ALLAHABAD, India — It’s dusk, and the sun’s rays succumb to the twinkle of amber streetlights at the sacred confluence of the Ganges and Yamuna rivers. The day’s last bathers, intent on washing away sins and purifying their souls, take a dip in the cold, dirty water and then relax on blankets and launch boats covered in marigolds.
This is as close to peace and quiet as it gets at India’s Maha Kumbh Mela, a Woodstock-gone-viral event billed as the world’s largest religious festival. How big? It’s expected to have attracted 100 million people over 55 days by the time it ends March 10.
Part spiritual journey, part commercial circus, the Hindu tradition is a full-frontal assault on senses too often dulled by the debilitating sameness of chain outlets, corporate-sports swooshes and designer coffee.
As stragglers head inland, they’re greeted by the smoke, dust and noise of this 4,700-acre pop-upfestival site — and its 35,000 portable potties. Lost-relative messages spew from loudspeakers, clashing with movie soundtracks, Hindu chants and religious lectures blasting from hundreds of compounds adorned with fluorescent peacocks, flashing goddesses and twirling signs that read, “I love India.”
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“It’s all a bit crazy,” said Baba Nirbhaya Puri, looking on from his (understated) ashram. “We’re here for inner peace, not this stuff.”
The masses arrive from dusty villages and bustling cities aboard tractors, jets and rickshaws.
“Wash your sins in the Ganges, not your clothes,” a sign entreats as women wring out saris and men shiver in wet skivvies, oblivious to the health risks of dipping in one of the world’s most polluted rivers. With 750 million gallons of sewage dumped each day into the 1,500-mile river, any link between cleanliness and godliness is an overwhelming act of faith.
There’s no shortage of that. “Mother Ganges purifies itself,” said Ram Naresh, 70, a farmer. “One drop cleanses the body and the soul.”
About 30 million devotees are expected to attend the festival Sunday, considered the most auspicious bathing day.
Held in some form every three years, with the largest crowds at the 12- and 144-year marks, when it’s believed good karma is strongest, the festival was first written about by a Chinese traveler in A.D. 634, although its roots are older.
Foreigners faced with the sea of pilgrims, pickpockets, beggars, yogis and self-declared god men of this year’s 144-year festival can be taken aback. “It’s a bit overwhelming,” said Andrea Kjirkby, a British tourist, comparing the carnival atmosphere to an English seaside resort. “But there’s also great generosity. India is extreme. You don’t get ordinary days.”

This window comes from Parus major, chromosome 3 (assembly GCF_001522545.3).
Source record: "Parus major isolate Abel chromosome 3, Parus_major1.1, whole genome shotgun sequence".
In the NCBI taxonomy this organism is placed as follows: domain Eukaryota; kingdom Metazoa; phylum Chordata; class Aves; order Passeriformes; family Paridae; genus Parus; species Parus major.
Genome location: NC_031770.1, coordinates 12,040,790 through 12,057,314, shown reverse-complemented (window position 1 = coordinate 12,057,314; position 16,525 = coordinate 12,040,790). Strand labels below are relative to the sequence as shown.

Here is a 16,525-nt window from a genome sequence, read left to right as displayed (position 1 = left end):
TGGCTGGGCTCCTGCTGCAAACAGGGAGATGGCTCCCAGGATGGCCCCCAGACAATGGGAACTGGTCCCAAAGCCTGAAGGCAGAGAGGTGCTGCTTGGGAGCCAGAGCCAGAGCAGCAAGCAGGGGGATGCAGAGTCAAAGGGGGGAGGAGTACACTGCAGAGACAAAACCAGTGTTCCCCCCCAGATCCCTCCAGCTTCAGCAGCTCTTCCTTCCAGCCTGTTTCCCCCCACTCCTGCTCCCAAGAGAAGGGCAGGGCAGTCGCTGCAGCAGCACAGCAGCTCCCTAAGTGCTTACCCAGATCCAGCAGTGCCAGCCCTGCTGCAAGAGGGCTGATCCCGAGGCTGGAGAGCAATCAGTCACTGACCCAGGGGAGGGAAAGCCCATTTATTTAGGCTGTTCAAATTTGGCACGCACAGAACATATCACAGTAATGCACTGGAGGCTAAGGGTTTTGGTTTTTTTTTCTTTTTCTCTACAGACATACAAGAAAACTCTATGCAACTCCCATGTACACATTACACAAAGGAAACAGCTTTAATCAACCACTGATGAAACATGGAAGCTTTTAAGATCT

As morning dawns, thousands of pilgrims emerge from tattered tents, thatched huts and elaborate cupola-adorned ashrams seeking wisdom from legions of sadhus.
These holy men — hermits from Himalayan retreats, thoughtful philosophers, eccentric extroverts — are fawned over by star-struck followers,
“I swam five times in the Ganges and cleansed my sins,” said Aakor Singh Maharaj, 40, a sadhu sporting a pink shirt, expensive cellphone and movie-star sunglasses. “Actually I never had that many,” he said of his sins.
In a country with a reputation for poor infrastructure and checkered garbage collection, the management of this spiritual smorgasbord is impressive. The festival site, administered by the Allahabad government in the north-central state of Uttar Pradesh, boasts temporary water pipes, power lines, police stations and 90 miles of makeshift road.
Sri Amar Bharti Baba attracts curiosity-seekers and supplicants eager to see his right arm, held aloft for three decades in a supreme act of denial and willpower. The sadhu’s fingers have fused, their curled, blackened nails resembling talons. His left hand reaches for the hashish he chain-smokes to open his spiritual channels.
“There’s only five or six doing this in the world,” said Horst Brutsche, 57, a German devotee of 18 years known as Datta Bharti. “It’s definitely not for me.”
Tolerance hangs over the fair like the midmorning haze, the best of a Hindu tradition that finds spiritual truth in Jesus, Moses, Muhammad, Buddha and its own 330 million gods.
“All people are God’s children, our brothers,” said Naga Baba Bodhi Giri Maharaj, wearing mutton-chop sideburns and little else. “Even Pakistanis.”
Veteran attendees note the growing materialism in an event expected to generate $2.2 billion, part of what a local newspaper termed “the God economy.”
“Sadhus with cellphones and tablets preach religion but aren’t living it,” Mahant Baba Bharti, a naga with Rastafarian hair uncombed. “Those in the big tents with the music and lights, they’re posers.”
Tanvi Sharma in the Los Angeles Times’ New Delhi bureau contributed to this report.